1.0 G1

Here are a few of the iterations and advances in the Android operating system with each tasty update.

Android 1.0
  • GPS and Bluetooth (but not stereo Bluetooth)
  • Multitasking
  • Tight integration with Google services like Gmail, Google Maps (with Street View), and Google Calendar
  • Apps: Amazon MP3 Store; YouTube
  • Android Market (about 35 apps at launch)
  • No Microsoft Exchange Server; no camcorder

As the first smartphone to run Android 1.0, the T-Mobile handset didn't win any awards for its sexiness. On the other hand, it offered a touch display, full sliding QWERTY keyboard, and a trackball.

The new Android OS would hit its stride in the coming years.


Photo by: Corinne Schulze/CNET

1.5 Cupcake

Android 1.5 Cupcake
  • Universal search box (search had been limited to the Web)
  • Revamped Android Market: Browsing categories (Apps, Games, Downloads) and filters (Top Free, Top Paid, Just In)
  • Camera: Toggle between camera and video modes; integrated photo gallery and camera with bulk photo deleting
  • SDK expands support for gestures, voice-to-text
Photo by: James Martin/CNET

2.0 Eclair

Android 2.0 Eclair

  • Multiple user accounts
  • Exchange support; universal email inbox
  • Quick Contact pop-up widget to launch communications with friends in the address book
  • Search saved SMS and MMS messages
  • Camera improvements include support for flash and digital zoom
  • Bluetooth 2.1
  • Keyboard improvements: Adaptive dictionary that includes contact names in suggestions
Photo by: James Martin/CNET

2.2 Froyo

Android 2.2 Froyo

  • Speedier OS
  • USB tethering and hotspot support
  • Android Market update: Batch and automatic updates; installing apps to the SD card
  • Adobe Flash 10.1
  • File uploading in the browser
  • Improved Microsoft Exchange support: Security policies, global address lookup, calendar sync, remote wipe
  • Bluetooth support for voice dialing and contact sharing
Photo by: James Martin/CNET

2.3 Gingerbread

Android 2.3 Gingerbread

  • Redesigned copy/paste
  • WebM video compression support
  • NFC (near-field communication) support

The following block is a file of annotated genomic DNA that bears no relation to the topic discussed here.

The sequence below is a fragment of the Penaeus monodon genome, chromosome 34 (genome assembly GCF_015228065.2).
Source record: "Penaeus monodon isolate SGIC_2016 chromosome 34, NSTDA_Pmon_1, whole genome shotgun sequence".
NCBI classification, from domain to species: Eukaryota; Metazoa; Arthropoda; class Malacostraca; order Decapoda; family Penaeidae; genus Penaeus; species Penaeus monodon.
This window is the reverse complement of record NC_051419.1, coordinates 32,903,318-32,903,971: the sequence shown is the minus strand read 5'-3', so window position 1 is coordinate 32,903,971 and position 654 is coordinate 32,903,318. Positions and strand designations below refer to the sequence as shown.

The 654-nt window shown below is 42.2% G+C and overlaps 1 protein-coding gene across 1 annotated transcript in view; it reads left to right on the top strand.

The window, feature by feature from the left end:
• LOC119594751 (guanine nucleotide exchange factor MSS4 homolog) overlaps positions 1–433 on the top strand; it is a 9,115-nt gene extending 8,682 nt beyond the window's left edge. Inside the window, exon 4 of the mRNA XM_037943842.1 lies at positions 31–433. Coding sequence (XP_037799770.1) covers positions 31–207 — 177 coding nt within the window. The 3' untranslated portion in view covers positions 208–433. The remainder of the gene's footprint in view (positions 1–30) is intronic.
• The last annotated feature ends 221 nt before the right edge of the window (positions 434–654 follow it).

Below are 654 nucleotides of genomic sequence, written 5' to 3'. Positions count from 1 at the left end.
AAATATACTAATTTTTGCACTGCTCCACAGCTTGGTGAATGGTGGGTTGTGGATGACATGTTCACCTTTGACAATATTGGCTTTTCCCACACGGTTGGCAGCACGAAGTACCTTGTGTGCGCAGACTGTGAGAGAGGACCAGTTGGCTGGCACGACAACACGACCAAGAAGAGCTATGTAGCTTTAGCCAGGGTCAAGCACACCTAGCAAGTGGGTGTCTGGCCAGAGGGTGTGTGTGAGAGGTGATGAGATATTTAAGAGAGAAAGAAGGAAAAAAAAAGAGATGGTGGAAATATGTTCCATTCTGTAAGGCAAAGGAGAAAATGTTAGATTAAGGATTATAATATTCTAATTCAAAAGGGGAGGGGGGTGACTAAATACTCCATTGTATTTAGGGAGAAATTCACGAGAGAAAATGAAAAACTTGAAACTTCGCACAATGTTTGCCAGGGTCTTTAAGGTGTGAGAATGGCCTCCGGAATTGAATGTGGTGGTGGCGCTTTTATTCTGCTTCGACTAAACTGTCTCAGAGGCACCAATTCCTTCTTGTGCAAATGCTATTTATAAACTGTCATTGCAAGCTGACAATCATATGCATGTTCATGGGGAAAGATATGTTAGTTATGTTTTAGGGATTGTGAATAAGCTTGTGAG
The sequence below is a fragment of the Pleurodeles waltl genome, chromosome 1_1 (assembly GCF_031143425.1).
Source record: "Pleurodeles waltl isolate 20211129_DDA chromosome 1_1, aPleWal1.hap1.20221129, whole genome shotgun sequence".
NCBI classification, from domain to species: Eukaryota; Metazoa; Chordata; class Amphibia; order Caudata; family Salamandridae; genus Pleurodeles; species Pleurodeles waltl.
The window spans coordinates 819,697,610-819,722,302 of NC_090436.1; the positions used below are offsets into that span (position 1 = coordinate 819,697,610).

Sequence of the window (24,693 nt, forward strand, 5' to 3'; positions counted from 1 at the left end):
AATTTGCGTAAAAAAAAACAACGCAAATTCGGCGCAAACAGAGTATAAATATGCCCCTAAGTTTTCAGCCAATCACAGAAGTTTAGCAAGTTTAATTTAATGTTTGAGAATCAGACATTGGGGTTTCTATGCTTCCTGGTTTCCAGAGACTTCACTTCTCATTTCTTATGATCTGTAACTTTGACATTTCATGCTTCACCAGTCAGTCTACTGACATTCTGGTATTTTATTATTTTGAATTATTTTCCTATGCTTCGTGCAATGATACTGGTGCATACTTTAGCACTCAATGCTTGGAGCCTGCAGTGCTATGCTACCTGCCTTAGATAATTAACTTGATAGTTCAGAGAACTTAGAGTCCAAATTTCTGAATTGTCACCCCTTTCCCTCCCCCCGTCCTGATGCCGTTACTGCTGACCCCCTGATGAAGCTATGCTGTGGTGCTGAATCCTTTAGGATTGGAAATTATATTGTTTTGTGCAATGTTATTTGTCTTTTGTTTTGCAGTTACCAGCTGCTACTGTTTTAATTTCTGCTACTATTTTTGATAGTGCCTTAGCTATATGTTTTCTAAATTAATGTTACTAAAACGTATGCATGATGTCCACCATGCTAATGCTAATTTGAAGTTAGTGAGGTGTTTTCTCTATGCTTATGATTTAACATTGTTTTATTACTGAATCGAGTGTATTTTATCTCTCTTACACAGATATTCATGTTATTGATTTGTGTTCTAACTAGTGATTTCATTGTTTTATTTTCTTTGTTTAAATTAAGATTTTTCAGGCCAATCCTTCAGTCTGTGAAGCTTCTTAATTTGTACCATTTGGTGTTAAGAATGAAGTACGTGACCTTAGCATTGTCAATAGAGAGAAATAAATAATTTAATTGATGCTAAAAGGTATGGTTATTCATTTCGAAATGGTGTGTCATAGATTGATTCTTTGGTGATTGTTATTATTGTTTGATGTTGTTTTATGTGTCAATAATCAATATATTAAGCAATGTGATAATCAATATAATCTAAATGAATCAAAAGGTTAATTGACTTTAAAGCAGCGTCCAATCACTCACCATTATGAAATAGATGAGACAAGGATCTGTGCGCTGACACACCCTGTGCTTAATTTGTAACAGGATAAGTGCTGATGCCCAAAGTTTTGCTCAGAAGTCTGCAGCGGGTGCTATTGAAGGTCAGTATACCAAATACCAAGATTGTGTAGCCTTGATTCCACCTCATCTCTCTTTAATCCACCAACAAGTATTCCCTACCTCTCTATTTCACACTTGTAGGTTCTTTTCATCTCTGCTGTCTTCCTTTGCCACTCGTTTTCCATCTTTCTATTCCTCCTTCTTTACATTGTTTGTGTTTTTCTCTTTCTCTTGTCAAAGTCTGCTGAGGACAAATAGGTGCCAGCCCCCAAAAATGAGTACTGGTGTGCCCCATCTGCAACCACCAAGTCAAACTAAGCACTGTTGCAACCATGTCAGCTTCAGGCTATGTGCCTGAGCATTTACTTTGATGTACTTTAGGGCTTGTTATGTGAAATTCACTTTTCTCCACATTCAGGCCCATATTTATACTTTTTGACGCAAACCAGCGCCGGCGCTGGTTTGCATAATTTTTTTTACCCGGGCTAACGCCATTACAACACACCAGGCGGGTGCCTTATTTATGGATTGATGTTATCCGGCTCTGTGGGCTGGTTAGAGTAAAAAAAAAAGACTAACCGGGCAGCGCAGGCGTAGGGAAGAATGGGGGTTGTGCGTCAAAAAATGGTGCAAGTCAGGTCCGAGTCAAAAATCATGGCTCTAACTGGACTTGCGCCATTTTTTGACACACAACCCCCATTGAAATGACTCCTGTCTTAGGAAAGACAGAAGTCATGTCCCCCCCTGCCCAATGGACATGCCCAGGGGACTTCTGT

• Switch to front-facing camera from camera app
  • Virtual keyboard shortcuts
Photo by: Corinne Sculze/CNET

3.0 Honeycomb

With the introduction of Android 3.0 Honeycomb, Google had been urging Android 3.0 tablet makers to market tablets as laptop replacements or powerful in-betweener devices, not just as larger versions of existing Android smartphones.

  • 3D graphics support
  • Side-by-side browser tabs; private browsing
  • Dual-pane modes for address book, email
  • Redesigned UI includes program thumbnails
  • Video chatting with Google Talk
  • Full-screen-mode photo gallery
  • Bluetooth tethering
Photo by: Motorola

4.0 Ice Cream Sandwich

Android 4.0

  • Support for virtual buttons & touch-sensitive buttons
  • Create folders by dragging apps on top of each other
  • Gmail gets new design, offline search, swiping between conversations
  • New Chrome browser syncs with your bookmarks, saves pages offline
  • Recent applications icon
  • Improved voice integration and copy and paste
  • Face Unlock security feature
  • Data Usage tracking
  • Shut down apps that are using background data
  • Native camera features include zero shutter lag, continuous focus, zoom while recording, taking a still photo while recording, panorama photos, time lapse settings, 1080p recording
  • Face detection in the cameraIntegrated photo editor
  • New gallery layout, organized by location and person
  • Quick message sends canned response text message when you decline a call
  • Android Beam, an NFC feature for exchanging information between two phones by tapping them
Photo by: James Martin/CNET

4.1 Jelly Bean

Android 4.1 Jelly Bean

  • Faster, smoother performance with "Project Butter"
  • Expandable notifications with greater interaction
  • Google Now
  • Default Chrome browser
  • Resizable app widgets
  • Android Beam support
  • New filmstrip view of recent shots in the camera app
  • Higher-resolution contact photos
  • Expanded language support, especially for Arabic and Hebrew
Photo by: Josh Miller/CNET

4.4 KitKat

Android 4.4 KitKat

  • Major design interface update, especially for new Nexus devices
  • Translucent status bar in the OS and in apps
  • New "immersive mode" where apps can hide navigation and status bars
  • The size of the operating system shrunk so it can run on lower-end devices with small amounts of RAM and internal storage
  • Wireless printing using Google Cloud Print


The Nexus 5, developed by LG Electronics, was unveiled on September 30, 2013, as the launch device for KitKat.

Photo by: James Martin/CNET

5.0 Lollipop

In October 2014, Google officially announced that Android L would be known as Android 5.0 Lollipop.

  • Completely redesigned UI called Material
  • Notifications on the lock screen and new pop-up alerts
  • Priority mode silences less important notifications
  • Multiple user accounts for both phones and tablets
  • New recent apps menu called Overview
  • Guest mode
  • Screen pinning
  • Battery Saver mode
  • Default device encryption
  • Smart lock unlocks devices with Bluetooth device or NFC tag
Photo by: HTC

6.0 Marshmallow

In September 2015, Google unveiled Android 6.0 Marshmallow alongside the LG Nexus 5X, the Huawei-producedNexus 6P, and the Pixel C tablet launch devices.

Photo by: James Martin/CNET

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